Neil Young responds to PMO's defence of oilsands
Singer takes aim at government spokesman's suggestion that even rock stars rely on the oil industry
When it comes to Canada's oilsands, Neil Young isn't keen to let the Prime Minister's Office have the last word.
A staunch defender of the environment and, lately, First Nations treaty rights against oilsands expansion, Young kicked off his "Honour the Treaties" tour on Sunday. The fundraising tour will support the Athabasca Chipewyan First Nation (ACFN) and its fight against Shell Canada's Jackpine mine, approved by regulators last month, as well as other First Nations fighting oilsands projects.
In response to a CBC News query about Young's tour, PMO spokesman Jason MacDonald defended Canada's natural resource sector, saying it is a fundamental part of the country's economy, and then made sly reference to Young's "rock star" lifestyle.
That apparently didn't sit well with Young, who released a statement to say so.
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"Our issue is not whether the natural resource sector is a fundamental part of the country, our issue is with the government breaking treaties with the First Nation and plundering the natural resources the First Nation has rights to under the treaties," the statement said.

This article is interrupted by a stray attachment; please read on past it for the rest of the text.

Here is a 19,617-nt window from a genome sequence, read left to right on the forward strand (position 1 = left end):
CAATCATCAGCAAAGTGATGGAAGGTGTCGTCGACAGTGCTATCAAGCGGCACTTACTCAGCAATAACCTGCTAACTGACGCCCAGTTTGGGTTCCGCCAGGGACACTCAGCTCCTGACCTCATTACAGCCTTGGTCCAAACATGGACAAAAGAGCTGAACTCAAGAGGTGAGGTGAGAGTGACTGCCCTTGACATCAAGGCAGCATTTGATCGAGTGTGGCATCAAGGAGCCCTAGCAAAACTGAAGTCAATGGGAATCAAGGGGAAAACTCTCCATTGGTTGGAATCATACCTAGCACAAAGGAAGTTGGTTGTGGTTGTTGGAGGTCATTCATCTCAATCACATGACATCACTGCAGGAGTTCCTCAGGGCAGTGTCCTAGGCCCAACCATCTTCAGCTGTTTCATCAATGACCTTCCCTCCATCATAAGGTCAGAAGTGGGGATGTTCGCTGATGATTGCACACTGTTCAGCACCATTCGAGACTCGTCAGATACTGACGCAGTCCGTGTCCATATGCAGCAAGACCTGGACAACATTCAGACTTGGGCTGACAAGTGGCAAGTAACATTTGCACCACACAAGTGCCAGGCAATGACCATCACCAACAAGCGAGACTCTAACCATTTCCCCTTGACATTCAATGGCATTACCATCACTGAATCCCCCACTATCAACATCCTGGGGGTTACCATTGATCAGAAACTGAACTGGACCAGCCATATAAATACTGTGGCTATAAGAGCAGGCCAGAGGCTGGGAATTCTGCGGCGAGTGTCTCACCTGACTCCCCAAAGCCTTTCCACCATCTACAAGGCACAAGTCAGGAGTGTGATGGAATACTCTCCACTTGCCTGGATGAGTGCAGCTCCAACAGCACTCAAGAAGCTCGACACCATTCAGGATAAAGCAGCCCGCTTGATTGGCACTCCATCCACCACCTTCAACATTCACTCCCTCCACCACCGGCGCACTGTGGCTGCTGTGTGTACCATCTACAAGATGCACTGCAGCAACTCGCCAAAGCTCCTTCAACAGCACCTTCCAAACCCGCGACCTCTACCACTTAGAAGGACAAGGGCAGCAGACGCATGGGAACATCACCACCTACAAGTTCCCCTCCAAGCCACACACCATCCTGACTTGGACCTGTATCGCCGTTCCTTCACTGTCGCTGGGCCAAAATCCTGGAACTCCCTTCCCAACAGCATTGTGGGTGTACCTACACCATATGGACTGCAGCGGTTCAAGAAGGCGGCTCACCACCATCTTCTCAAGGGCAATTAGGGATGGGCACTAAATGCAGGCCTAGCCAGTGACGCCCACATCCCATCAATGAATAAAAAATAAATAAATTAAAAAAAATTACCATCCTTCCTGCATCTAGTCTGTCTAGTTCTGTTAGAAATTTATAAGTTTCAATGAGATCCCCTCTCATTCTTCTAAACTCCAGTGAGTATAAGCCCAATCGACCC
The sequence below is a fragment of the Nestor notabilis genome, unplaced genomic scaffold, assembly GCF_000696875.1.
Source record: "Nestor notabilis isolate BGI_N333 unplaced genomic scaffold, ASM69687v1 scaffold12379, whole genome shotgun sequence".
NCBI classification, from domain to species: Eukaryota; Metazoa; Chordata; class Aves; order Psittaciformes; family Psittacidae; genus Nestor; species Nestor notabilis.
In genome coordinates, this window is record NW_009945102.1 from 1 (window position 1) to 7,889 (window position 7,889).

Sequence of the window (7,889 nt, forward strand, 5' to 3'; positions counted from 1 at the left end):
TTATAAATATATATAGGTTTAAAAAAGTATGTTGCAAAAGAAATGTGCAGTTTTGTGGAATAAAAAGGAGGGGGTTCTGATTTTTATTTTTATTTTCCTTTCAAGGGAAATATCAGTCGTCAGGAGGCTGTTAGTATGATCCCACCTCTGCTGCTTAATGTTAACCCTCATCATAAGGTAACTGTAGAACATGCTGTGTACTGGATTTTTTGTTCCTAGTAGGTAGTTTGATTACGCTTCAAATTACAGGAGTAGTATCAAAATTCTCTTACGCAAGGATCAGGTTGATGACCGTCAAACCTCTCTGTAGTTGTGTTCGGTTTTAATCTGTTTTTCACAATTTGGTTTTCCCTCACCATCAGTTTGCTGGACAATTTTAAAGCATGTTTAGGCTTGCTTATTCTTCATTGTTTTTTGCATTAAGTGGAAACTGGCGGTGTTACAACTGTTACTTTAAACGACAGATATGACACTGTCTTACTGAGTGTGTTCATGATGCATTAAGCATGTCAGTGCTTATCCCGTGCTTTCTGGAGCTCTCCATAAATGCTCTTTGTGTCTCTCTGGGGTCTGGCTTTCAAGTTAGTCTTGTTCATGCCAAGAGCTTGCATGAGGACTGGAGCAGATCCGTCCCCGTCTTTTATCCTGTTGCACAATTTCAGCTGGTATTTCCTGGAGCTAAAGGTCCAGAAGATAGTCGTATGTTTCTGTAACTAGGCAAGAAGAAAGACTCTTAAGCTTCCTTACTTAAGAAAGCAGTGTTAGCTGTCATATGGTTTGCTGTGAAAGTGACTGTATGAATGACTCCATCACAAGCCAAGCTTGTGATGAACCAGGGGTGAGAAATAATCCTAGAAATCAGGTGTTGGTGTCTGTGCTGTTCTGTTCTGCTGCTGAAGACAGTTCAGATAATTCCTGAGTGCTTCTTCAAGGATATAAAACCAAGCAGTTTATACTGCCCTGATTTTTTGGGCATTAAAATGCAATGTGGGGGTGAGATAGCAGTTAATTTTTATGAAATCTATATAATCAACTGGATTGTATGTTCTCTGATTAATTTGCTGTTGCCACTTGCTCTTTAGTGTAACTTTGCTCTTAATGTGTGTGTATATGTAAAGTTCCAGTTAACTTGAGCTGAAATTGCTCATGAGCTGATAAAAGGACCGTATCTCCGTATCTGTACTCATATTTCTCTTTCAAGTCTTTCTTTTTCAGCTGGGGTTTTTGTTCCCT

It also takes aim at MacDonald's assertion that "even the lifestyle of a rock star relies, to some degree, on the resources developed by thousands of hard-working Canadians every day."
Young questions what rock stars needing oil has anything to do with the government breaking treaties. And then he fires back.
"Of course, rock stars don't need oil," reads the statement.
He points out that he drove his electric car all the way "from California to the tar sands and on to Washington D.C., without using any oil at all," and he's a rock star.
His car's generator runs on biomass, a future fuel Young says Canada should be developing to "save our grandchildren from the ravages of climate-related disasters spawned by the fossil fuel age."
Biomass is biological material from living or recently living organisms, including plants. It can be converted into a wide range of products, including fuel. According to Natural Resources Canada, biomass energy is increasingly seen as a renewable and environmentally friendly alternative to fossil fuels.
'There are better jobs'
When it comes to the "thousands of hard-working Canadians," Young affirms his respect for them. But, he continues, the issue is with the job they're working on. The oilsands projects are among the dirtiest on the planet, Young says.
"There are better jobs to be developing, with clean energy source industries to help make the world a safer place for our grandchildren," reads the statement.
In response to the PMO statement that the government "recognizes the importance of developing responsibly and sustainably" in continuing to "ensure that Canada's environmental laws and regulations are rigorous," Young offers two more zingers and then drops the mic.
"When people say one thing and do another, it is hypocrisy. Our Canadian environmental laws don’t matter if they are broken."